To this emerging trend I say, good on you Paul and Paula Plebian. Keep on asking those questions and if the pols don’t answer them to your satisfaction, keep on asking until they go away. Let’s ask Mitt Romney why a guy who doesn’t think the rich should pay higher taxes is tearing down his 3,000 square foot oceanfront home in La Jolla, California, to put up an 11,000 square foot replacement mansion. While we’re at it, let’s ask him what a guy who already has homes on Lake Winnipesaukee, New Hampshire; a townhouse in Boston; and a 9,500 square foot home at a ski resort in Utah actually knows about the middle class.

Let’s ask all Republicans why they won’t allow rich people to pay another nickel in taxes, but they do support repealing the current 4.2 percent Social Security payroll tax and letting it rise back to 6.2 percent, its level before President Bush temporarily lowered it. That’s a tax hike that impacts only incomes of under $106,000. (For the record, I support raising it. I also support removing the $106k cap.)

By all means become an equal opportunity question asker. Ask Barack Obama why he caved in on extending tax breaks to the rich when he promised that he wouldn’t. Ask him why we’re still in Iraq when we were supposed to be out by last spring. Make him tell you why a dime of federal money goes to Pakistan and why we should care about Afghanistan. Ask him when the hell he’s going to put forth a health reform package that’s worthy of the name.

Ask those questions, folks, and if the pols won’t answer them, shout ‘em down. If they don’t care what we want to know, why should we care what they think about anything else?


Colin Hay Makes Beauty Out of Tragedy


Gathering Mercury

Compass 7-4551-2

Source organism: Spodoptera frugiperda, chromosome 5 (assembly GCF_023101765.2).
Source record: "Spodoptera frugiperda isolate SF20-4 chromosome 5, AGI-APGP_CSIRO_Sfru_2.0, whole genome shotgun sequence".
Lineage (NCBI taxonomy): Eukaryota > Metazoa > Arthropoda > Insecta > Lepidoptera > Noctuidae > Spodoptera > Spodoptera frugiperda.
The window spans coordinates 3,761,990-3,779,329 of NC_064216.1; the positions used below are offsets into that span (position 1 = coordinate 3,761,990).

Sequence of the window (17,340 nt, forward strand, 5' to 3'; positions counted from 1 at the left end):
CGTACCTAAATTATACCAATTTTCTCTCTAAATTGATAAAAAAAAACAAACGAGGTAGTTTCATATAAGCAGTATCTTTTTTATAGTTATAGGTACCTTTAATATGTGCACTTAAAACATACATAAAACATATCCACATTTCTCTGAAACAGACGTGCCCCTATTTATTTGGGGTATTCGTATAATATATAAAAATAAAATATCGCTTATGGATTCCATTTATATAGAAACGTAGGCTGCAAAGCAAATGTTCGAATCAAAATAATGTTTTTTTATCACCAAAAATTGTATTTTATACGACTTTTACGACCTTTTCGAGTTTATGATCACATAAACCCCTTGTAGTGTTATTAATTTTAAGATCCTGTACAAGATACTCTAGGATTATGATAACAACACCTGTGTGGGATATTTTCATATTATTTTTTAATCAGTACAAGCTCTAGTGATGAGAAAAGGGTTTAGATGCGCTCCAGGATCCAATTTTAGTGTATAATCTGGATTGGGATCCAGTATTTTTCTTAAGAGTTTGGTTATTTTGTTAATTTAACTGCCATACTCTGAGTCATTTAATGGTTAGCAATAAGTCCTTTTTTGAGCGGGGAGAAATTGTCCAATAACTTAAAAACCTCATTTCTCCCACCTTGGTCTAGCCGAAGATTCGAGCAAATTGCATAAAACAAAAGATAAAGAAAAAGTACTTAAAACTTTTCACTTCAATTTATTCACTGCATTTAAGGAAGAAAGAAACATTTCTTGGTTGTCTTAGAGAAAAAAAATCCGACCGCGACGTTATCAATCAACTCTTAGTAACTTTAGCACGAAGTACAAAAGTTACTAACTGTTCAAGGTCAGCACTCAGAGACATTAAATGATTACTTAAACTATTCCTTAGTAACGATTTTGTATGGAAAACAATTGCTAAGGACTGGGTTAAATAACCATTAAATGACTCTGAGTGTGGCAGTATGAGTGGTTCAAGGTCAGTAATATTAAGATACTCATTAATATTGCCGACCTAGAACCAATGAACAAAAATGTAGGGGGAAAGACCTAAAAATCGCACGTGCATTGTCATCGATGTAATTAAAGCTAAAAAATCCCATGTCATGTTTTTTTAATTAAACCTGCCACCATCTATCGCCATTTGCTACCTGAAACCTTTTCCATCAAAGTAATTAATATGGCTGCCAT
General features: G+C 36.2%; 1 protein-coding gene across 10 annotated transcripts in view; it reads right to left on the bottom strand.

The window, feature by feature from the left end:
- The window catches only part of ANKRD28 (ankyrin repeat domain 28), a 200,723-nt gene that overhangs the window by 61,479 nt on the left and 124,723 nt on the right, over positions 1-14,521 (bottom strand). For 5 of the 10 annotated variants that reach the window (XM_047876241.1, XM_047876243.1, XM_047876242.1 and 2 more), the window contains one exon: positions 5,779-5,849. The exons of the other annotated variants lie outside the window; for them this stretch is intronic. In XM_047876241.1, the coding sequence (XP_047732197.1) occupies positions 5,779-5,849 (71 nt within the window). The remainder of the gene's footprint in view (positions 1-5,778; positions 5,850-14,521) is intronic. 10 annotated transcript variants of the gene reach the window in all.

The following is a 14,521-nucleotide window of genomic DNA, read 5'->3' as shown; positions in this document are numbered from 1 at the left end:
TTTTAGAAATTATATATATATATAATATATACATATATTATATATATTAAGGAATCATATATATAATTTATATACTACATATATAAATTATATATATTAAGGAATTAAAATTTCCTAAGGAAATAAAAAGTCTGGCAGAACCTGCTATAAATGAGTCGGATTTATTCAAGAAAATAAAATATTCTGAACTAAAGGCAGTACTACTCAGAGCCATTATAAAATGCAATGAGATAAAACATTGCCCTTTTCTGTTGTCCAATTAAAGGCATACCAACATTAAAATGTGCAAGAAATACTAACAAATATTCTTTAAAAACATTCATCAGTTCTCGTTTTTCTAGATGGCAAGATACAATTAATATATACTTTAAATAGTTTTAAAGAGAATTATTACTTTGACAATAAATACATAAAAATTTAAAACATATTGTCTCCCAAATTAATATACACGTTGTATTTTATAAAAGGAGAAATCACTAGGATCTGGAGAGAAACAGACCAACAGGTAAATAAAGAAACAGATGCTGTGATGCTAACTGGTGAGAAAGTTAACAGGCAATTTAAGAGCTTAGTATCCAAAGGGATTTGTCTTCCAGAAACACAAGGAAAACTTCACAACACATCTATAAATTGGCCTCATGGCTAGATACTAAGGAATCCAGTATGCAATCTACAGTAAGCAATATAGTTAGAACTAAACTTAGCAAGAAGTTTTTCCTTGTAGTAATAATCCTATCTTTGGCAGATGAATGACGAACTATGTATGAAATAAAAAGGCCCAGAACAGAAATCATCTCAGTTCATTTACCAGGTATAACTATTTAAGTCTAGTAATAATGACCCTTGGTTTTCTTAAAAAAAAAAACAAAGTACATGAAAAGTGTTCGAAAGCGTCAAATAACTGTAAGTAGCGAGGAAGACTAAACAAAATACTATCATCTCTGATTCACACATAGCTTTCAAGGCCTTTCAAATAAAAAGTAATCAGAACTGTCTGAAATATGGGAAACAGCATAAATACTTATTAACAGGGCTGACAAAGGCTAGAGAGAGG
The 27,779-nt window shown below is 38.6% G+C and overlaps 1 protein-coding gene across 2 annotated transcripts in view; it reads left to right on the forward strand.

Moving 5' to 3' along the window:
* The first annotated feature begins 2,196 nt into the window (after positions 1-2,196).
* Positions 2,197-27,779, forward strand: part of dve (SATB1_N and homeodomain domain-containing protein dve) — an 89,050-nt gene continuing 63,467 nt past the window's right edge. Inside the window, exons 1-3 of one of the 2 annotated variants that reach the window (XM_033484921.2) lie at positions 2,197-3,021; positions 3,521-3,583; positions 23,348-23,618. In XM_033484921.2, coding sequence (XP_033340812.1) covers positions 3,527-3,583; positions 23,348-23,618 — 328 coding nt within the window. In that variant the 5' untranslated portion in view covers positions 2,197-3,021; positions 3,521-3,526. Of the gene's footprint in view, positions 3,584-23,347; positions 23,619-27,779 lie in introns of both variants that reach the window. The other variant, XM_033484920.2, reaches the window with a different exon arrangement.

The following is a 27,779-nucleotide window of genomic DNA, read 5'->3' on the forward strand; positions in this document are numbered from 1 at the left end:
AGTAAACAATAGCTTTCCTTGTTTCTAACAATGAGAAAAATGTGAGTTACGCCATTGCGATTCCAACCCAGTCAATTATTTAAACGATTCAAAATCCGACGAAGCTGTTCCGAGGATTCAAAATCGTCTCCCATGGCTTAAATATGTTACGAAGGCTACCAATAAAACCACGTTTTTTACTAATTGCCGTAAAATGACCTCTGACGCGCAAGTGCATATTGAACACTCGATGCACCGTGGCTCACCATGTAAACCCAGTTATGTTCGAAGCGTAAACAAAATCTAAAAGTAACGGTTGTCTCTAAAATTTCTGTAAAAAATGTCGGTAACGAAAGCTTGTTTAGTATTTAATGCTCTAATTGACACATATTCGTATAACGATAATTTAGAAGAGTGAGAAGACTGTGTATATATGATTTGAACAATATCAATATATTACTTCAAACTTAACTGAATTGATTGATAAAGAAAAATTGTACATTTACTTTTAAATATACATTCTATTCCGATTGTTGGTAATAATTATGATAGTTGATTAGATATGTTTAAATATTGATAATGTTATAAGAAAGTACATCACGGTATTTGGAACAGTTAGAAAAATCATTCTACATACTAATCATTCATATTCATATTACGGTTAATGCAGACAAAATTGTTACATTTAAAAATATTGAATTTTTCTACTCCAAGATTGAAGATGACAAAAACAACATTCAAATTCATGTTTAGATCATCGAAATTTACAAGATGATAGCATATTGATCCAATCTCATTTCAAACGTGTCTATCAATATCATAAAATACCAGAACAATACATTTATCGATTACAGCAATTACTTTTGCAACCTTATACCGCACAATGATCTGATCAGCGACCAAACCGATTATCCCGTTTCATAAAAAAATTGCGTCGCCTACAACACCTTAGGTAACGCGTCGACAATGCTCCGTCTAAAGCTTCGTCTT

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Colin Hay is best known for his work with the Australian pop band Men at Work, though for the past several decades he’s been a solo artist. His latest album contains ten songs that reflect on his father’s death. That may sound maudlin, but the music is not. As the title suggests, Hay has had some trouble coming to grips with his loss; gathering mercury is, of course, a very hard thing to do. But instead of filling his lyrics with gut-wrenching angst, Hay uses gathering mercury as a metaphor for the way in which those who carry on after the death of a loved one seek new directions. The result is a passel of songs that is touching and sometimes sad, but also thoughtful and hopeful.

The album is also musically diverse. Hay mostly plays electric guitar throughout and works with a band, but he carefully crafts each song’s mood. On the opening “Send Somebody” the guitars are soft and ringing, which gives the piece a folk rock feel. He follows with “Family Man,” whose treatment is what you might get if you mashed some string band music with pop-laced music hall, √° la The Beatles’ White album. Later on he gives his “Half a Million Angels” a faint Spanish guitar highlights; on “Far From Home” he pushes the envelope the whole way and plays it reggae tempo. But the cool thing about this recording is that Hay doesn’t dwell too long in any one place. “Where the Sky is Blue” sounds like it was adapted from some old time Appalachian composition; and “A Simple Song” is a folk skiffle blend that lives up to its name.